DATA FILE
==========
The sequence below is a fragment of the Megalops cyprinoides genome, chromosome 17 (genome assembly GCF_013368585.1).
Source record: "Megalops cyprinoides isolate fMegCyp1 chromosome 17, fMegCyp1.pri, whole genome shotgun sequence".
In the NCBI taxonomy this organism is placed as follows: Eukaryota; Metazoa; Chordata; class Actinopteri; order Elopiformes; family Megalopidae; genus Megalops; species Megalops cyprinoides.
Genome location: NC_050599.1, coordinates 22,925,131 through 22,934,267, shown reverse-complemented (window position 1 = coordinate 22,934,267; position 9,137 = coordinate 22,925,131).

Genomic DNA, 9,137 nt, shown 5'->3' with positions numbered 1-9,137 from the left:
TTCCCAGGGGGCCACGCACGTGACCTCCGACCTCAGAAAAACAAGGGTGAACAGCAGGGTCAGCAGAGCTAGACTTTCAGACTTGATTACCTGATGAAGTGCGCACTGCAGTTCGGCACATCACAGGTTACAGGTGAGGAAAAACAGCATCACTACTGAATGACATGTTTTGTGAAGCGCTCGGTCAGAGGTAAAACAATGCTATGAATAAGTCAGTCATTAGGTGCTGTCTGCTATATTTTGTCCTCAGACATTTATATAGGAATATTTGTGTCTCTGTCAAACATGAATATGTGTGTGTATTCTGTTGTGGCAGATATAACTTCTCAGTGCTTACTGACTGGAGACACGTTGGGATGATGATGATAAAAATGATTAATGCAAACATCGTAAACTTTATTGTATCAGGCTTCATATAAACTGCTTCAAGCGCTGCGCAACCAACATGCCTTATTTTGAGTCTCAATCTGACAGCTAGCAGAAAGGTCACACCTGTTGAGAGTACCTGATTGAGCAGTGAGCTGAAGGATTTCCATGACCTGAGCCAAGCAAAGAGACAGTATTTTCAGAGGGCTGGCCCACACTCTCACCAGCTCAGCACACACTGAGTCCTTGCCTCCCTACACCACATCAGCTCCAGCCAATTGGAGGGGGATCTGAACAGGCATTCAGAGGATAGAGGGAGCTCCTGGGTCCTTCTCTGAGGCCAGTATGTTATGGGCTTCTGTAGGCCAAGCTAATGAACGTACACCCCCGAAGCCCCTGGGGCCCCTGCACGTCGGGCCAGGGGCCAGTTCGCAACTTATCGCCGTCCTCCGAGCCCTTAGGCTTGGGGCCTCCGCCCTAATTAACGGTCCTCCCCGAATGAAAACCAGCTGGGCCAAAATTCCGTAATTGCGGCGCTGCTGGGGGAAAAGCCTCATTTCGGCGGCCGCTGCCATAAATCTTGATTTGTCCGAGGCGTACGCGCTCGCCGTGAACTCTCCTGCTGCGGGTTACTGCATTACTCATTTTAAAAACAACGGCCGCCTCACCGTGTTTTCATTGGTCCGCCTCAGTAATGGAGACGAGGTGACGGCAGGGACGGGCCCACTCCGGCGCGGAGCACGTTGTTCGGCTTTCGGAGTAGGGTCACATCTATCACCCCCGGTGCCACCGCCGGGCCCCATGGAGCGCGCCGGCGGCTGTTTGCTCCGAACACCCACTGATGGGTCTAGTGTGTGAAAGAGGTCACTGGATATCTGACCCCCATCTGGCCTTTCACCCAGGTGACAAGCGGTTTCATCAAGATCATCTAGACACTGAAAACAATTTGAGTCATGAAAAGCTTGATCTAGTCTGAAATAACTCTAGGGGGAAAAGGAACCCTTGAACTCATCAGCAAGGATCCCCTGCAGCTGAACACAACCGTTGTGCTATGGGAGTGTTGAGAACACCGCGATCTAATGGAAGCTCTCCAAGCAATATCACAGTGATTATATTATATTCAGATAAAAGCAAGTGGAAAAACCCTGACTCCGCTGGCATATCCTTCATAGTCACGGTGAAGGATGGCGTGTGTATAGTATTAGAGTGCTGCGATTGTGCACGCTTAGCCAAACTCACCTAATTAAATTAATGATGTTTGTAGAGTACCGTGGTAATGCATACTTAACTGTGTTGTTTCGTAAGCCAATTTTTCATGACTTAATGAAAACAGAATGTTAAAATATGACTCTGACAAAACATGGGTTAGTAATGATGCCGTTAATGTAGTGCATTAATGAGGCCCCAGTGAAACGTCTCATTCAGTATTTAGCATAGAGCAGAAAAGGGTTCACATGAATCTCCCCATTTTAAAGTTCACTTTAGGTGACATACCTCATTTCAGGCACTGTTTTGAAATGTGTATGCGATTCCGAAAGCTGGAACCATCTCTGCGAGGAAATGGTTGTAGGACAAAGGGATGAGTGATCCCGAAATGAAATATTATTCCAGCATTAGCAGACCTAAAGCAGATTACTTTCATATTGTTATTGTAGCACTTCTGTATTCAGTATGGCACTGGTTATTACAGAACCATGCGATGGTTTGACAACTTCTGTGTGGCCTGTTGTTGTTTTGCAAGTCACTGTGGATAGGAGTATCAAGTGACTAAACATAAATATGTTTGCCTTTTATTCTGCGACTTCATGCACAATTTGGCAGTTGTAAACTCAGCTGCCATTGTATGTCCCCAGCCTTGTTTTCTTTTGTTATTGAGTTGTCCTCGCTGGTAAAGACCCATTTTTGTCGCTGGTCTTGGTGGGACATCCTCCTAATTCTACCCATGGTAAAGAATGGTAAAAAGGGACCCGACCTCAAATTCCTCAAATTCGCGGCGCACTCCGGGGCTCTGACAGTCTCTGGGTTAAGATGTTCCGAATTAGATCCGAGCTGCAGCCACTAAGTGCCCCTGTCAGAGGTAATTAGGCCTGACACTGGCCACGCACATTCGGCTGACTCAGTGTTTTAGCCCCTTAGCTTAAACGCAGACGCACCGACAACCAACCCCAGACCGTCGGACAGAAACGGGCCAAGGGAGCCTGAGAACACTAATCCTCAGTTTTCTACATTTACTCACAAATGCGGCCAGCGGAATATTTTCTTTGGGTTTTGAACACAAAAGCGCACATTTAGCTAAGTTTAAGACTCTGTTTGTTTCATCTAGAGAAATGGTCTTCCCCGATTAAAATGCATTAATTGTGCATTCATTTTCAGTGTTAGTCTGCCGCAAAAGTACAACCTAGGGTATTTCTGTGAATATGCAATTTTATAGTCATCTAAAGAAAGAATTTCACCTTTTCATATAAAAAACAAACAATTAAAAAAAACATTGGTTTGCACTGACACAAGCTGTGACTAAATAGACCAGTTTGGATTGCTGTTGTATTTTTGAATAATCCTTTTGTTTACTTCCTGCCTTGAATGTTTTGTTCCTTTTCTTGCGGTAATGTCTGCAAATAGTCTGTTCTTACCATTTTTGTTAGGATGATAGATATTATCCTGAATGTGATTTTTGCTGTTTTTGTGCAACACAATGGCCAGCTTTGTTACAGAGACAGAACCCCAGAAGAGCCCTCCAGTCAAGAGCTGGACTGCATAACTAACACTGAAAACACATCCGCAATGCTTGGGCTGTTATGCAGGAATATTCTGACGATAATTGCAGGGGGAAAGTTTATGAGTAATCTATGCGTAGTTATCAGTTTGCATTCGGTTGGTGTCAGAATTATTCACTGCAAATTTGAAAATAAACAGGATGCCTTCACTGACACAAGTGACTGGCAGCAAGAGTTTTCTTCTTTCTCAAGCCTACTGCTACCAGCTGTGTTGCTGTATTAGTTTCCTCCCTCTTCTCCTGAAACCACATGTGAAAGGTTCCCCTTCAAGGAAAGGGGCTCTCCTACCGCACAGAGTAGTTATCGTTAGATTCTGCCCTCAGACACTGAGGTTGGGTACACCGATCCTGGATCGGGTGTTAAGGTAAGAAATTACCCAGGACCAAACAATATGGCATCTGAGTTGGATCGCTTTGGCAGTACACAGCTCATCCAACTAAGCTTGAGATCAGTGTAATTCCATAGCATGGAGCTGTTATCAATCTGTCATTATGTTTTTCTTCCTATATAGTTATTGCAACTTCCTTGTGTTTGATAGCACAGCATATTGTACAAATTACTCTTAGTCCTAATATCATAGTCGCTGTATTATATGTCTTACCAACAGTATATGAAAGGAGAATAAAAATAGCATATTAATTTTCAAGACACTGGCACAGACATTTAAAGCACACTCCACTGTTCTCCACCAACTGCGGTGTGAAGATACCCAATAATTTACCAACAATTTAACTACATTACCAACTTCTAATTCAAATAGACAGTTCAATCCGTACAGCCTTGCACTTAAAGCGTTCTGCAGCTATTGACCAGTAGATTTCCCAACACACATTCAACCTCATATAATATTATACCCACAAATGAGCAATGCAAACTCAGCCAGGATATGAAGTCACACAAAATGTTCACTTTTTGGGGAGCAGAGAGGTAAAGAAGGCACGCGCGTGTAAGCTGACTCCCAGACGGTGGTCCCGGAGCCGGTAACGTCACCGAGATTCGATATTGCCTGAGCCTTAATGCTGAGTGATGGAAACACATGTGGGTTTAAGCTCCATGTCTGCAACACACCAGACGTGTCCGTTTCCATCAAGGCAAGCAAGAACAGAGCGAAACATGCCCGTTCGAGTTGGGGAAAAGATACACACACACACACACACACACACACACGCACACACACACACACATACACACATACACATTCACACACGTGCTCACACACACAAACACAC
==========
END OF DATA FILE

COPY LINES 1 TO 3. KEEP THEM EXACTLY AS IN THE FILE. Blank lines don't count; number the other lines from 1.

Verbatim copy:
The sequence below is a fragment of the Megalops cyprinoides genome, chromosome 17 (genome assembly GCF_013368585.1).
Source record: "Megalops cyprinoides isolate fMegCyp1 chromosome 17, fMegCyp1.pri, whole genome shotgun sequence".
In the NCBI taxonomy this organism is placed as follows: Eukaryota; Metazoa; Chordata; class Actinopteri; order Elopiformes; family Megalopidae; genus Megalops; species Megalops cyprinoides.